Just Shut Up and Lick It
2010 has been a terrible year for an already maligned romantic comedy genre, as studios continue to pair bad leading actresses with absurd high concepts, which is like pairing boxed wine with frozen Salisbury steak. They're barely palatable and it all goes straight to your thighs. Going the Distance actually pokes its head out of the muck by offering a nugget of sincerity and surrounding the middling main narrative with outstanding supporting comedy, primarily from Jason Sudeikis and Charlie Day, who has not -- as was feared -- been muzzled by the studio brass. He's downright hilarious, and much of Going the Distance feels like an episode of "It's Always Sunny in Philadelphia," awkwardly stitched together with a rom-com. The result is not bad. Not bad at all, really.
Just the other day, in my Say Anything review, I was ruing the fact that so few romantic comedies pair likable, good characters who are forced to make a choice between good or great, rather than a choice between simple stupidity or their over-wound libidos. Going the Distance is not even in the same league as Say Anything -- it doesn't boast any quotable lines, it sports no iconic images, and Drew Barrymore and Justin Long don't even belong in the same. Sentence as Ione Skye and John Cusack -- but it's at least not a case where dumb characters make dumb decisions in order to maintain the film's foundation. Like the better romantic comedies, Going the Distance merges some truth with comedy, and it nails many aspects of long-distance relationships, timely setting that relationship against the backdrop of the struggling music and newspaper business, which is what keeps the couple apart.
Erin (Barrymore) is a 31-year-old graduate student, derailed by another relationship during her 20s -- now completing a summer internship. She meets Garrett (Long), an employee of a struggling music business trying to stay afloat, in a bar after bonding over a game of Centipede. They have drinks, mock each others flirtatiously and ultimately sleep together, a hookup for which Garrett's roommate (Day) provides the soundtrack. Erin's internship ends in six weeks, and she has to return to San Francisco, so they agree to keep it light, an agreement few have ever been able to accomplish. They fall in love, she has to go back, and they spend the rest of the film trying to make the East Coast/West Coast trip work with the occasional trip neither of them can afford, long-distance phone calls, the Internet, and an awkward attempt at phone sex.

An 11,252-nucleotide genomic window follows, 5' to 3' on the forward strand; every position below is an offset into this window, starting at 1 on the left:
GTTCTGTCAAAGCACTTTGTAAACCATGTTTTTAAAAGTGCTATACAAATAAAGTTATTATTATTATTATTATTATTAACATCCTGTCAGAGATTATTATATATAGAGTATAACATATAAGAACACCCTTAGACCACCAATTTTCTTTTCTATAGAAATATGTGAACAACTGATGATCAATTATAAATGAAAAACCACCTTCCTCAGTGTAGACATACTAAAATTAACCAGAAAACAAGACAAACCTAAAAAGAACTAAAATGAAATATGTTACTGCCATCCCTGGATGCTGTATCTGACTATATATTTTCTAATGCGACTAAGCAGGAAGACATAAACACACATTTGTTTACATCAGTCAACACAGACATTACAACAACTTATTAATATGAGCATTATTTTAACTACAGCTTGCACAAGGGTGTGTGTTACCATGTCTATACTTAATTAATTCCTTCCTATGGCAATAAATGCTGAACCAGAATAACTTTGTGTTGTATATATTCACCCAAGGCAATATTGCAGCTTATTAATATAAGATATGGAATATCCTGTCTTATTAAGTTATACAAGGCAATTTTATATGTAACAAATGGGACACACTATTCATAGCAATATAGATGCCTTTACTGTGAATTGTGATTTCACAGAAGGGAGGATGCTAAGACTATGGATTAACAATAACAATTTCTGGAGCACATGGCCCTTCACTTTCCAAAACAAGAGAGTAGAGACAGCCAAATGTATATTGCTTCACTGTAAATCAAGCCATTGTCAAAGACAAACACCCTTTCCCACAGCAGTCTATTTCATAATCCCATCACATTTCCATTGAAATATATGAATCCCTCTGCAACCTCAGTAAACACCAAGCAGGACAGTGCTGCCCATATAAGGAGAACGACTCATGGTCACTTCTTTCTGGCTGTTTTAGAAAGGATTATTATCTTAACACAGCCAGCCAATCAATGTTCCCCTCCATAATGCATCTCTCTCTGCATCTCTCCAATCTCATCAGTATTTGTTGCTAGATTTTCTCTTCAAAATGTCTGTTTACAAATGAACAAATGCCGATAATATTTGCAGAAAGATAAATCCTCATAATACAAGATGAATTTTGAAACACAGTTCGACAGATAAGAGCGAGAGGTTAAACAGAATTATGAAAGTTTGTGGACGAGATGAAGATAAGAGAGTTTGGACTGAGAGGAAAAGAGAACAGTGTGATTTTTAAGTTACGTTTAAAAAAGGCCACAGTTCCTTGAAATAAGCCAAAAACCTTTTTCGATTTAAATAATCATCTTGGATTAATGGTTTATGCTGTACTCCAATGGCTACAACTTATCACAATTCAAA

What I appreciated about Going the Distance, though, was that writer Geoff LaTulippe didn't insert any boneheaded contrivances to keep the narrative afloat, although, as a result, the film's first act momentum flags to some degree during the second act. But the chemistry between the likable Long and the mostly adorable, side-mouth talking Barrymore kept the proceedings lively enough, though it's the supporting turns from Sudeikis and Day that generate most of the fim's comedy. And they are gold, people. It was also refreshing to see the characters talk about sex with more frankness, and considerably more profanity. It doesn't quite compare to The Sweetest Thing, but there are a few moments of Apatowian crassness in the film, which works for the most part because it's the kind of language you'd expect from Christina Applegate -- who plays Erin's older, protective sisters -- and Drew Barrymore.
It's not completely successful, however. There's some mediocre marital humor, a bad running gag about dry humping, and an unnecessary fixation on Applegate's character's obsession with cleanliness, but it is a 2010 romantic comedy, so the occasional nods to broad humor are probably necessary for marketing purposes. Still, it's a winning and winsome film, assuming you like the often bubbly Barrymore, though much of her flightiness is evened out to a degree by the welcome raunch.
Going the Distance is not a brilliant romantic comedy, but it's a fun one, and at times -- thanks to Sudeikis and Day -- completely hilarious. Best of all, however, is that it doesn't completely sacrifice character for laughs and even manages to squeeze in a few honest moments that will ring true to anyone who has attempted to make a long-distance relationship work.
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